If you have not worked outside the home in several years, you may be concerned about the financial implications of your impending divorce. You may be dependent on your spouse’s income and hesitant to reenter the workforce. Most of the time, when a spouse has sacrificed employment opportunities for the betterment of the marriage or family, that spouse is entitled to alimony or spousal maintenance. However, if you have already signed a prenuptial agreement waiving your right to this financial support, the court will probably uphold this agreement. In the absence of a marital agreement describing a spouse’s right to maintenance, Illinois courts make maintenance determinations based on each spouse’s present and future earning capacity, the impairment to a spouse’s earning capacity caused by his or her focus on domestic duties, the duration of the marriage, and several other factors. The amount of maintenance you may be entitled to will likely be based on Illinois statutory formula. If you and your spouse’s combined income is above $500,000 per year, the court has the discretion to set aside the statutory formula when determining the amount of spousal maintenance.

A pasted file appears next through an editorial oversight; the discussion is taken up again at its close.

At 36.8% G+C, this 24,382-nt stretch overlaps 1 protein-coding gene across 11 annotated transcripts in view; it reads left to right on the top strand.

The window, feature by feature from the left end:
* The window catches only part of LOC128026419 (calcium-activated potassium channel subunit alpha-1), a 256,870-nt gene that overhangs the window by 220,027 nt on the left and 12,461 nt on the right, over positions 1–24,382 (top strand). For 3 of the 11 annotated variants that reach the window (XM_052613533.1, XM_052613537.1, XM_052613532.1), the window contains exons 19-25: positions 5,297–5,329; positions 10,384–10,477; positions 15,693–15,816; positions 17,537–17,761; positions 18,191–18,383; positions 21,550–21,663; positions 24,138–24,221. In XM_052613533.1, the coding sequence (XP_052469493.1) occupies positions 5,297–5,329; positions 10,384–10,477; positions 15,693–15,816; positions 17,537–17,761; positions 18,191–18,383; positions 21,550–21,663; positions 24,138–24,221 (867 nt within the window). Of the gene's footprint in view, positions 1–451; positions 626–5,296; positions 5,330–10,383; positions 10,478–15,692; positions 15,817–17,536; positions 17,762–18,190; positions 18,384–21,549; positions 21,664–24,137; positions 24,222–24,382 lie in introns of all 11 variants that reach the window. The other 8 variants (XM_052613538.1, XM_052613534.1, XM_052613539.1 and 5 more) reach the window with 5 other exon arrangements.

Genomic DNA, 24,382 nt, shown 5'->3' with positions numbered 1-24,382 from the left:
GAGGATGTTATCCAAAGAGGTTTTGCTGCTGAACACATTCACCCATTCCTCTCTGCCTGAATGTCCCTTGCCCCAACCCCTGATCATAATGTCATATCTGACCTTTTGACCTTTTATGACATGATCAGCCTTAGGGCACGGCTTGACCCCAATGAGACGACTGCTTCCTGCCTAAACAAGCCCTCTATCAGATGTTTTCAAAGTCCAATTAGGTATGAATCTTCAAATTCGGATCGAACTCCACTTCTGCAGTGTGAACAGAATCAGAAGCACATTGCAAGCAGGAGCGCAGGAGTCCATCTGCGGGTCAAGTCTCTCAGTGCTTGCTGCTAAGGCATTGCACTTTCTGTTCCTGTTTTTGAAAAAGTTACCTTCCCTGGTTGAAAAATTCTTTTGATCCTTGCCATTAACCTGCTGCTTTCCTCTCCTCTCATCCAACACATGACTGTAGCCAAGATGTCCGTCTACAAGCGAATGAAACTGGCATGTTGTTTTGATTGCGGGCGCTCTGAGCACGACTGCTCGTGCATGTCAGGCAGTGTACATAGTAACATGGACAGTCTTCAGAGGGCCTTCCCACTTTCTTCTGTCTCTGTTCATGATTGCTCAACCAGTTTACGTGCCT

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Cook County divorce attorney asset division